I had previously written an article questioning the role of gold. With the Eurozone crisis fresh in our minds, is it time to revisit the idea of a gold standard?
Do we really want currency inflexibility?
To put the idea of a gold standard in context, consider this comment at Pragmatic Capitalism [emphasis added]:
The irony behind the Euro crisis is that it is not at all a condemnation of fiat money. In fact, it is a condemnation on single currency systems such as the gold standard. I have long argued that the mess the EMU created in 1999 with the inception of the Euro was unlikely to survive a serious global recession. This was due to one primary argument. The gold standard and single currency systems have all ended in demise for similar reasons. This was due to their inherent inflexibility and inherent weaknesses imposed on particular trade partners within the currency system.Despite of the problems in the UK, the British must be thanking their lucky stars that they didn't join the eurozone as they have the flexibility to devalue their currency if necessary.
What about a hedge against chaos?
The other classic argument for holding gold is that it is the ultimate store of value during periods of political chaos. Fortunately, most of us haven’t experienced that kind of chaos in our lifetimes, or our parents’ lifetimes, so we are only relying on the theory of gold as an ultimate store of value. Consider this discussion posted by Cassandra does Tokyo, who spoke with someone that came from the former Yugoslavia and had first-hand experience of political chaos [emphasis added]:
Starting with the [now seemingly forgotten] crisis, we talked of many things, before it turned to "Gold", which he volunteered, he thought was dumb. Not that he thought the vaulting price was stupid. He offered no opinion of that. But, he said, the war years were tough. Really tough. (He was not of Serbian descent, as it would happen). He'd seen his friends, he explained, do the smash-n-grab (not literally) thing following the disintegration of what was Yugoslavia, rolling up ill-gotten gains into (amongst other material objects) hoards of gold. Their hedge. Their so-called mad money, for which he said chided them at the time, though to little effect. But, he went on, when things got really dire, there was no market for it. There was no way under the circumstances to reasonably convert the hoards to what one really needed. As a result, the going rate was all over the map, but half-ounce or ounces were commonly traded for sugar and flour in ratios that would make the wealth-hedging gold-bug weep. I listened intently, though it was just an anecdote, but an interesting one nonetheless.So it turns out that gold may not be such a flexible store of value if everything fell apart. Cassandra does Tokyo went on to state that basic necessities such as sugar and petrol (gasoline) would be better stores of value under cirumstances of social chaos:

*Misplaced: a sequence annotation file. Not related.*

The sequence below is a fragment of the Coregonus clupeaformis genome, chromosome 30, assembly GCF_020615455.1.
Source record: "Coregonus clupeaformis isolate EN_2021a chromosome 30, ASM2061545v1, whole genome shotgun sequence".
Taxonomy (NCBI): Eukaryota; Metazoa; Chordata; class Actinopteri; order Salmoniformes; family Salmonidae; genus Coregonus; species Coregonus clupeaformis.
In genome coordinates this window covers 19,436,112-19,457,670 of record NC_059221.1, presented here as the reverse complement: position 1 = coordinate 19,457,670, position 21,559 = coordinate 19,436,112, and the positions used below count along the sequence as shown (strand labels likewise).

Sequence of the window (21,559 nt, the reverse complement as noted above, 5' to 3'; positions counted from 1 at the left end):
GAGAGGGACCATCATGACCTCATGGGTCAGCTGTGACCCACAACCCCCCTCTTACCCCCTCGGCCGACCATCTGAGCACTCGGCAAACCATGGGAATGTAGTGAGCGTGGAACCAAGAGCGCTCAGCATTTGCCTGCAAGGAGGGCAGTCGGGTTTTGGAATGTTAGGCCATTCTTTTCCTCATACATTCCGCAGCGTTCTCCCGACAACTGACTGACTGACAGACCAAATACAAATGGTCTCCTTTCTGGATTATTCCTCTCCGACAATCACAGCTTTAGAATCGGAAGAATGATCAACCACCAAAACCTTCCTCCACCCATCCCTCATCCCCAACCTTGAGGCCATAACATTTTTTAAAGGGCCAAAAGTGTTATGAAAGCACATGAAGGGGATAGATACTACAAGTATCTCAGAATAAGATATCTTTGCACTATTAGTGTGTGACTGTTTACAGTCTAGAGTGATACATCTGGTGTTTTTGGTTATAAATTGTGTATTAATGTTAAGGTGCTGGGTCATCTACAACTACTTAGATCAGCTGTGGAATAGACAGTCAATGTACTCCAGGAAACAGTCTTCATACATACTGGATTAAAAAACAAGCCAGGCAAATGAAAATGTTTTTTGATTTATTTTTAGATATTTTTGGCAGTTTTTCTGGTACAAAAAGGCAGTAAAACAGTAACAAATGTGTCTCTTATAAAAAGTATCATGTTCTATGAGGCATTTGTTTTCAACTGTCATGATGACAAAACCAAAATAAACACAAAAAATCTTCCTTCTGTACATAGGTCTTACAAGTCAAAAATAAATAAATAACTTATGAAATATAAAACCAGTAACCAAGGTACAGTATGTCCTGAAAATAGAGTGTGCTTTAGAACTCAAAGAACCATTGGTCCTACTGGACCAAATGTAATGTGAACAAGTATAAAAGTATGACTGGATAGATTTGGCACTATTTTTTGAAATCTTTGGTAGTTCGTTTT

Viewed from this point, gold is a trade, for ruminating upon my Bosnian acquaintance's anecdote, there is a point - call it the "Oh Fuck moment" beyond which Gold is quite sub-optimal, and sugar, petrol, some vegetable seeds, a goat or two, an alembic, all make seeming better sense. Or, perhaps in the extreme, the best hedge in the event (if you believe in the event) of a breakdown in the rule of law, is to BE the baddest thug, and/or join/align yourself with the meanest thugs around, a paradoxical feedback loop that leads one down a disturbing rathole indeed.
A gold and commodity bubble
Despite all these negatives, I remain a long-term gold and commodity bull. George Soros believes that gold is in a bubble – and I agree. While some have interpreted Soros' comment as gold could collapse at any time, I have a different take. Recall that I wrote before about his belief about recognizing bubbles and to ride the wave of euphoria as a way of making money.
If this were indeed a gold bubble, then I would not be surprised to see bullion top out at between 5K and 10K or more before this is all over. As an indication of bubble conditions, Patrick Chovanec recently wrote that China is catching the gold bug – which is an indication that this gold bull may have a long way to go.
Am I a long-term gold and commodity bull? Yes. Fiat currencies are in decline and hard assets are in a secular bull market, though it will have cyclical ups and downs.
Do I support the idea of bringing back the gold standard? No, that’s a really bad idea.